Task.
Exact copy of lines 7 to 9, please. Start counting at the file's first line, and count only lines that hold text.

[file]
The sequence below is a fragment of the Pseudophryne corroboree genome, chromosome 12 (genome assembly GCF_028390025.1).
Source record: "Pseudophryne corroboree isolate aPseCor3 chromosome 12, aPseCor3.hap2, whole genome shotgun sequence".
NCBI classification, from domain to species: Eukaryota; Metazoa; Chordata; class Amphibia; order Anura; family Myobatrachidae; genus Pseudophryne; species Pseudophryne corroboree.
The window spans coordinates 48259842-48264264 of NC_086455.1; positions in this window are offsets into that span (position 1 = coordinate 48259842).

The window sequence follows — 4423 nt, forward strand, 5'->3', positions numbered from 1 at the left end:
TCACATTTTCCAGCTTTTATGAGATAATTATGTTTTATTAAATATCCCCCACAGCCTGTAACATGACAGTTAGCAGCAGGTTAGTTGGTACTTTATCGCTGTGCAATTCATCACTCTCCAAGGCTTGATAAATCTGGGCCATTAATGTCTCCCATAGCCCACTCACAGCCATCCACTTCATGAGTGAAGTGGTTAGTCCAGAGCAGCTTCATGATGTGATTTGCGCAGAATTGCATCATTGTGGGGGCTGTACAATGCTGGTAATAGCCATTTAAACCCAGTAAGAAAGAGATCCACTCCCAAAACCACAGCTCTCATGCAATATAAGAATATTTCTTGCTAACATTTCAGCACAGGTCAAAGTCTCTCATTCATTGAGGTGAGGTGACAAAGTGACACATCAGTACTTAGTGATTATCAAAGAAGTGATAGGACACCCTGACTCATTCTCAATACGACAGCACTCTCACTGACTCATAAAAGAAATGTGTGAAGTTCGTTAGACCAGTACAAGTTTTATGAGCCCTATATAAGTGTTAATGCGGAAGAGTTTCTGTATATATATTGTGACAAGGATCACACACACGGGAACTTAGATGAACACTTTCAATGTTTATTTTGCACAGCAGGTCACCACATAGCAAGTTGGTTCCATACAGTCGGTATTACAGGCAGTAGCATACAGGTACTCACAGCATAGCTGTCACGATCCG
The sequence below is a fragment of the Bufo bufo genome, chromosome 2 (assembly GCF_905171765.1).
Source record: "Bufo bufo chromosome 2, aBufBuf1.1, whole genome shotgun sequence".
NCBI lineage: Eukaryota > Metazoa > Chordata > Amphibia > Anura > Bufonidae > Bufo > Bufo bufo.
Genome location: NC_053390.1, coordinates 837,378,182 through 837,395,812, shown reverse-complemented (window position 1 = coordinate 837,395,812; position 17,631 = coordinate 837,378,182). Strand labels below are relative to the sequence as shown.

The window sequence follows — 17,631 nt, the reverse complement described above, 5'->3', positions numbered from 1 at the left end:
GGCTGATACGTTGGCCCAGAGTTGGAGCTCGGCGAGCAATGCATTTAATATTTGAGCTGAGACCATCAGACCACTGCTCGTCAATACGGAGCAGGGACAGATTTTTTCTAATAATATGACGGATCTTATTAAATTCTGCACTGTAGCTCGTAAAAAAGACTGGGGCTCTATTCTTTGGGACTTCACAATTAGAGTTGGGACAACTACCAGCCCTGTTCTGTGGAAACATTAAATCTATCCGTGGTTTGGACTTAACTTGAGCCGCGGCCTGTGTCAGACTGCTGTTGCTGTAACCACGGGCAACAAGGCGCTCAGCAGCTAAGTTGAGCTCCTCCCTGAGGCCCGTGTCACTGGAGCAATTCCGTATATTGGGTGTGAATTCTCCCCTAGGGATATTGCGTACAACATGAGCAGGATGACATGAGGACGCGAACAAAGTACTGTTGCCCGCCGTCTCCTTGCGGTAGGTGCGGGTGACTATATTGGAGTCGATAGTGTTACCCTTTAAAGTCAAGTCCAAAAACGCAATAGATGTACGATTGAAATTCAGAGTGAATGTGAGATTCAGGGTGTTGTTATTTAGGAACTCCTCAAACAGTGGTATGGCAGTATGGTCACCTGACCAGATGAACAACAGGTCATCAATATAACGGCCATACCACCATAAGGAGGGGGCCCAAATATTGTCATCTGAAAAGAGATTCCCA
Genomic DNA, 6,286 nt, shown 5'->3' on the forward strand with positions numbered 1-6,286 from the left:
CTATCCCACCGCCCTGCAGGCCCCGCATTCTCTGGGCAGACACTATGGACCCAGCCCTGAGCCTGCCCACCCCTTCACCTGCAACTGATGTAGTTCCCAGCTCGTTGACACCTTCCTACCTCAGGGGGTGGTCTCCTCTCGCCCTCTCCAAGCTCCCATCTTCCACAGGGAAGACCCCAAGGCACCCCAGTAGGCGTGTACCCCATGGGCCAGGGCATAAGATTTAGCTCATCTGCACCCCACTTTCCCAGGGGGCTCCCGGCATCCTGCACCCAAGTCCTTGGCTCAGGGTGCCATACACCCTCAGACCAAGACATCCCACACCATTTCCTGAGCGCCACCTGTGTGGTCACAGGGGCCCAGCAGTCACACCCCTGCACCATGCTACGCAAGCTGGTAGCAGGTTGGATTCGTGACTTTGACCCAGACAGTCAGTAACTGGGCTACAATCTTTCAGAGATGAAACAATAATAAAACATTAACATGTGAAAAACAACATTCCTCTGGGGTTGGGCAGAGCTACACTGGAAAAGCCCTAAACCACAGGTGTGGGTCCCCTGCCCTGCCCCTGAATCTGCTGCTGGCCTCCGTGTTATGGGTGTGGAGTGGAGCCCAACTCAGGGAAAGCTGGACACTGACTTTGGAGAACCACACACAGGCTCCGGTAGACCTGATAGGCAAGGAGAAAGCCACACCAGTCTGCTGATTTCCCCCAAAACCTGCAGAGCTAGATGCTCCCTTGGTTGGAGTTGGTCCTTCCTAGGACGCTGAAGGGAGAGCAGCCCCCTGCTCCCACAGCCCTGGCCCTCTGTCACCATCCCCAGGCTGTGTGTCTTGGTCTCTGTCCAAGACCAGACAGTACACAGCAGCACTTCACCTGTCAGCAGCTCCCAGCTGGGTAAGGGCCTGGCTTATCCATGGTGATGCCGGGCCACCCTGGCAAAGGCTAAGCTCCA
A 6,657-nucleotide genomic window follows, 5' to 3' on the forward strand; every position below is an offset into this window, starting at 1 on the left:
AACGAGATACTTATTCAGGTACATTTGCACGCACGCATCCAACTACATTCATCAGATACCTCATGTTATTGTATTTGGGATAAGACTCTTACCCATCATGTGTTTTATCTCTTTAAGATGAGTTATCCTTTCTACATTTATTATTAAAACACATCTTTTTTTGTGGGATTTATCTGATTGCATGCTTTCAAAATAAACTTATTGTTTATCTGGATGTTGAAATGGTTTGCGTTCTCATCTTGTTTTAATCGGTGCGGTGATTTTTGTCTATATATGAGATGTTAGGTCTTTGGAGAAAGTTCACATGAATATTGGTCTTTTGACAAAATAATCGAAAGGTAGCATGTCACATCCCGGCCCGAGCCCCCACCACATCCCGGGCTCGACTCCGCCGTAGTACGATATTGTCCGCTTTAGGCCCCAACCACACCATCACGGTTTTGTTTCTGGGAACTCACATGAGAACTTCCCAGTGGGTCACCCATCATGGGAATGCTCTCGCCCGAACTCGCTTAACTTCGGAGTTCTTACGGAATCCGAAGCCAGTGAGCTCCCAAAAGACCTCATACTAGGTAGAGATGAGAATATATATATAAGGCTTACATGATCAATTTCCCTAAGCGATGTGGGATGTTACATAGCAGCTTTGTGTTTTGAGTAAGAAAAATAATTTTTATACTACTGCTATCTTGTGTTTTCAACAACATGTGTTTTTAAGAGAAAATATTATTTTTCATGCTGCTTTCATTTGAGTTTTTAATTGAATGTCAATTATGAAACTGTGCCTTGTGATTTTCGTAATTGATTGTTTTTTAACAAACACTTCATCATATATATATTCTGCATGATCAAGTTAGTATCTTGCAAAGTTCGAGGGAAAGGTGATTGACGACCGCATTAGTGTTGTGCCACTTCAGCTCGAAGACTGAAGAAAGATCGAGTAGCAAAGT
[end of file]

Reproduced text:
The sequence below is a fragment of the Bufo bufo genome, chromosome 2 (assembly GCF_905171765.1).
Source record: "Bufo bufo chromosome 2, aBufBuf1.1, whole genome shotgun sequence".
NCBI lineage: Eukaryota > Metazoa > Chordata > Amphibia > Anura > Bufonidae > Bufo > Bufo bufo.